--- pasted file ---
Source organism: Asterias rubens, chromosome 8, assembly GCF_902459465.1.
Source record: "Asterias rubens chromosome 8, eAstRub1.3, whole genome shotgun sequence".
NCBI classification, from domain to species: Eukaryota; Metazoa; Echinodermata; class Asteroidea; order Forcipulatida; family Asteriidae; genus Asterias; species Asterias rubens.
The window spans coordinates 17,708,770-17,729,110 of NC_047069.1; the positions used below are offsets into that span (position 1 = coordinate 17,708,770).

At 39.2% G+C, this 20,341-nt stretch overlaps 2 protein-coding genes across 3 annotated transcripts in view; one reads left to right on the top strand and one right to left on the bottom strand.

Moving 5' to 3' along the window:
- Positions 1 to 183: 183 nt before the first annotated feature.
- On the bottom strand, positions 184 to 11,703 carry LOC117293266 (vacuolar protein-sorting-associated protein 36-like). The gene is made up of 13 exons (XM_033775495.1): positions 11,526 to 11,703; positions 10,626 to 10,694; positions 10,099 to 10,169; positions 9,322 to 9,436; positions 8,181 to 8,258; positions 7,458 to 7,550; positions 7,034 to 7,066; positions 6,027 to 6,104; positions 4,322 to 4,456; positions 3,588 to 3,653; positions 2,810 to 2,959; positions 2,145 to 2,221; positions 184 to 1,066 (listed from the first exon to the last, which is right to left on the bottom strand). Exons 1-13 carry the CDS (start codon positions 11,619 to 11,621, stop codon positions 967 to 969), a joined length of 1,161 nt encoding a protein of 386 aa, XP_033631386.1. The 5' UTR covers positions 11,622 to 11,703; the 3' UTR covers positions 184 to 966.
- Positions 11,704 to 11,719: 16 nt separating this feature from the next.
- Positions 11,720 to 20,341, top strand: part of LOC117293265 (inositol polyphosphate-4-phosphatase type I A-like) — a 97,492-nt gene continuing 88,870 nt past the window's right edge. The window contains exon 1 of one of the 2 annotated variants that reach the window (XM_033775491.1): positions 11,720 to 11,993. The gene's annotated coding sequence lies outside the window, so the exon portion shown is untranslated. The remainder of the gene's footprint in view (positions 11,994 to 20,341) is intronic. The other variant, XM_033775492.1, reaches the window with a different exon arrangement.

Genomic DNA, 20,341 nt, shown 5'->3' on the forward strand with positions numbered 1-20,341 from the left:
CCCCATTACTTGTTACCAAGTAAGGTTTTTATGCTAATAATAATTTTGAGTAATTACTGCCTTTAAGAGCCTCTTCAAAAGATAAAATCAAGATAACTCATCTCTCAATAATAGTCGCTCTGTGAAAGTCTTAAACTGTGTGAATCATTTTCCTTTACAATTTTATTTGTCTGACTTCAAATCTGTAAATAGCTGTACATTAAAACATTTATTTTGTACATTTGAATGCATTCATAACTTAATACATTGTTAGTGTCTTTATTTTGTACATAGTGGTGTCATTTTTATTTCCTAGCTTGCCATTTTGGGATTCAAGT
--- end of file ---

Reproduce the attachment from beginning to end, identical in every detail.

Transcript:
Source organism: Asterias rubens, chromosome 8, assembly GCF_902459465.1.
Source record: "Asterias rubens chromosome 8, eAstRub1.3, whole genome shotgun sequence".
NCBI classification, from domain to species: Eukaryota; Metazoa; Echinodermata; class Asteroidea; order Forcipulatida; family Asteriidae; genus Asterias; species Asterias rubens.
The window spans coordinates 17,708,770-17,729,110 of NC_047069.1; the positions used below are offsets into that span (position 1 = coordinate 17,708,770).

At 39.2% G+C, this 20,341-nt stretch overlaps 2 protein-coding genes across 3 annotated transcripts in view; one reads left to right on the top strand and one right to left on the bottom strand.

Moving 5' to 3' along the window:
- Positions 1 to 183: 183 nt before the first annotated feature.
- On the bottom strand, positions 184 to 11,703 carry LOC117293266 (vacuolar protein-sorting-associated protein 36-like). The gene is made up of 13 exons (XM_033775495.1): positions 11,526 to 11,703; positions 10,626 to 10,694; positions 10,099 to 10,169; positions 9,322 to 9,436; positions 8,181 to 8,258; positions 7,458 to 7,550; positions 7,034 to 7,066; positions 6,027 to 6,104; positions 4,322 to 4,456; positions 3,588 to 3,653; positions 2,810 to 2,959; positions 2,145 to 2,221; positions 184 to 1,066 (listed from the first exon to the last, which is right to left on the bottom strand). Exons 1-13 carry the CDS (start codon positions 11,619 to 11,621, stop codon positions 967 to 969), a joined length of 1,161 nt encoding a protein of 386 aa, XP_033631386.1. The 5' UTR covers positions 11,622 to 11,703; the 3' UTR covers positions 184 to 966.
- Positions 11,704 to 11,719: 16 nt separating this feature from the next.
- Positions 11,720 to 20,341, top strand: part of LOC117293265 (inositol polyphosphate-4-phosphatase type I A-like) — a 97,492-nt gene continuing 88,870 nt past the window's right edge. The window contains exon 1 of one of the 2 annotated variants that reach the window (XM_033775491.1): positions 11,720 to 11,993. The gene's annotated coding sequence lies outside the window, so the exon portion shown is untranslated. The remainder of the gene's footprint in view (positions 11,994 to 20,341) is intronic. The other variant, XM_033775492.1, reaches the window with a different exon arrangement.

Genomic DNA, 20,341 nt, shown 5'->3' on the forward strand with positions numbered 1-20,341 from the left:
CCCCATTACTTGTTACCAAGTAAGGTTTTTATGCTAATAATAATTTTGAGTAATTACTGCCTTTAAGAGCCTCTTCAAAAGATAAAATCAAGATAACTCATCTCTCAATAATAGTCGCTCTGTGAAAGTCTTAAACTGTGTGAATCATTTTCCTTTACAATTTTATTTGTCTGACTTCAAATCTGTAAATAGCTGTACATTAAAACATTTATTTTGTACATTTGAATGCATTCATAACTTAATACATTGTTAGTGTCTTTATTTTGTACATAGTGGTGTCATTTTTATTTCCTAGCTTGCCATTTTGGGATTCAAGT